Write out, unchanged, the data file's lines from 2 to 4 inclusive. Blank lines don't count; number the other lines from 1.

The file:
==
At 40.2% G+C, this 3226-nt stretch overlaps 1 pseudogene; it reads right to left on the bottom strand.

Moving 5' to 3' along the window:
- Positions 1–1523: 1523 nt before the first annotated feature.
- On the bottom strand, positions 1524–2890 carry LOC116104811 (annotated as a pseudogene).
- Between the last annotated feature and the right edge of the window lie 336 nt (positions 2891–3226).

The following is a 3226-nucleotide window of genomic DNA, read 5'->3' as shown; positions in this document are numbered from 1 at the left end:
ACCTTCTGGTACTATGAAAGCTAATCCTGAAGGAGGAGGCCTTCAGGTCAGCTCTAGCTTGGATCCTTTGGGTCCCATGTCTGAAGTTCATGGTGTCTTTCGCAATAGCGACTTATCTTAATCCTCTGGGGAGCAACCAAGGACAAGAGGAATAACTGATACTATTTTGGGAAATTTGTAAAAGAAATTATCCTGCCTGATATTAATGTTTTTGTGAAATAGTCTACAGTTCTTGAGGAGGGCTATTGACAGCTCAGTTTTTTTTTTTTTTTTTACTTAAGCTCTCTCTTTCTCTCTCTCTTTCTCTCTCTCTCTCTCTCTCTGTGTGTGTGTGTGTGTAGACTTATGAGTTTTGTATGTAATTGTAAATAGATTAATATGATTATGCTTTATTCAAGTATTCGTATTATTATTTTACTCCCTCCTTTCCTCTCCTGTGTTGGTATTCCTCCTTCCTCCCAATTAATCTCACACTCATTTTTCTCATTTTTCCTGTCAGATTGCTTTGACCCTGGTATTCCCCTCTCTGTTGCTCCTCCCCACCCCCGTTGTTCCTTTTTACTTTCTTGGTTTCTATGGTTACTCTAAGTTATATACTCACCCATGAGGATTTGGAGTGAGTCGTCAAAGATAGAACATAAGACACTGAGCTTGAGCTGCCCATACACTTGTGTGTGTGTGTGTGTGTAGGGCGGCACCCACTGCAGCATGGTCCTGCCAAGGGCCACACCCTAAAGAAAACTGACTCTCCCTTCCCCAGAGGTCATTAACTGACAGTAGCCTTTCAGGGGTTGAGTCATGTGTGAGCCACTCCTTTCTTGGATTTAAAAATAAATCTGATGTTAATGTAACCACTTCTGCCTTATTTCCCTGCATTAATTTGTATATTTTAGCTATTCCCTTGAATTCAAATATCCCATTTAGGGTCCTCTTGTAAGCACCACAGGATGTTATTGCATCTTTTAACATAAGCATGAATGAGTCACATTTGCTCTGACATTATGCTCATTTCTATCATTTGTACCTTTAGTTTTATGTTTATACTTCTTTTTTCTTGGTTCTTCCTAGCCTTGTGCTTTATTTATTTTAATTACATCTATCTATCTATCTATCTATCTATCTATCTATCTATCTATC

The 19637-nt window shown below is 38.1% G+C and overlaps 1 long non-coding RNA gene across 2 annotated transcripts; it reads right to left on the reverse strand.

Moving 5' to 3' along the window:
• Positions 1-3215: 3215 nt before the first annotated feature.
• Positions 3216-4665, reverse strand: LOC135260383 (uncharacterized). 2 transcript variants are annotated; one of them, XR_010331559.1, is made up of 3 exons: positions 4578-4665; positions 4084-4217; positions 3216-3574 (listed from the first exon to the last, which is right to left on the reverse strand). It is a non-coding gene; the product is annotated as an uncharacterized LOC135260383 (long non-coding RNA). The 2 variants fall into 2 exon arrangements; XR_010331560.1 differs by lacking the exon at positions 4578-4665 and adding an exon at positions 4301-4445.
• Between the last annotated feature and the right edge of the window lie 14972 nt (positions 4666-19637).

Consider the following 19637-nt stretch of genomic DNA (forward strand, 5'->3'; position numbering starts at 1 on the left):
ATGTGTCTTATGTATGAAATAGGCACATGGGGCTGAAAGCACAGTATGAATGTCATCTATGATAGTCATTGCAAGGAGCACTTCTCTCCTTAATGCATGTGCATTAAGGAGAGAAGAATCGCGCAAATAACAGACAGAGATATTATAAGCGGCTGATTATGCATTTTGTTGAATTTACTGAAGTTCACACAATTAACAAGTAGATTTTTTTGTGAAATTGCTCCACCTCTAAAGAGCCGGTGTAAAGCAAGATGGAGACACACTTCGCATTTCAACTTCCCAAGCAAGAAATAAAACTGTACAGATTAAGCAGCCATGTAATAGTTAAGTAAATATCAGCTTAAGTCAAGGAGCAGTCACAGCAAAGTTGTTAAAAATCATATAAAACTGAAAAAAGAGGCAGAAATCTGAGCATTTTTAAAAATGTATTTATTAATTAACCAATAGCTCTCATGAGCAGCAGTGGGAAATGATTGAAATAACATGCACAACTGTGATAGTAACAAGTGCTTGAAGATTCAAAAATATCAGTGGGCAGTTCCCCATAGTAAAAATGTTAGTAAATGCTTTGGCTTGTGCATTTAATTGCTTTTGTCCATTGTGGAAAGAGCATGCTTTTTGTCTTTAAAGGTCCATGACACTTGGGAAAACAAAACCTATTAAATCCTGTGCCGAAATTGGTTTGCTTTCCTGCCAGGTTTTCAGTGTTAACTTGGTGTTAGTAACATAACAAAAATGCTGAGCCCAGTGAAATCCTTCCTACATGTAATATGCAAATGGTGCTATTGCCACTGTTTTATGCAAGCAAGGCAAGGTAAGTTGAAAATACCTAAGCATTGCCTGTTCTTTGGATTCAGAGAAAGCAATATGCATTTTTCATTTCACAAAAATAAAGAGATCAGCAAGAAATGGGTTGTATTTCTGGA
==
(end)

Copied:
Moving 5' to 3' along the window:
- Positions 1–1523: 1523 nt before the first annotated feature.
- On the bottom strand, positions 1524–2890 carry LOC116104811 (annotated as a pseudogene).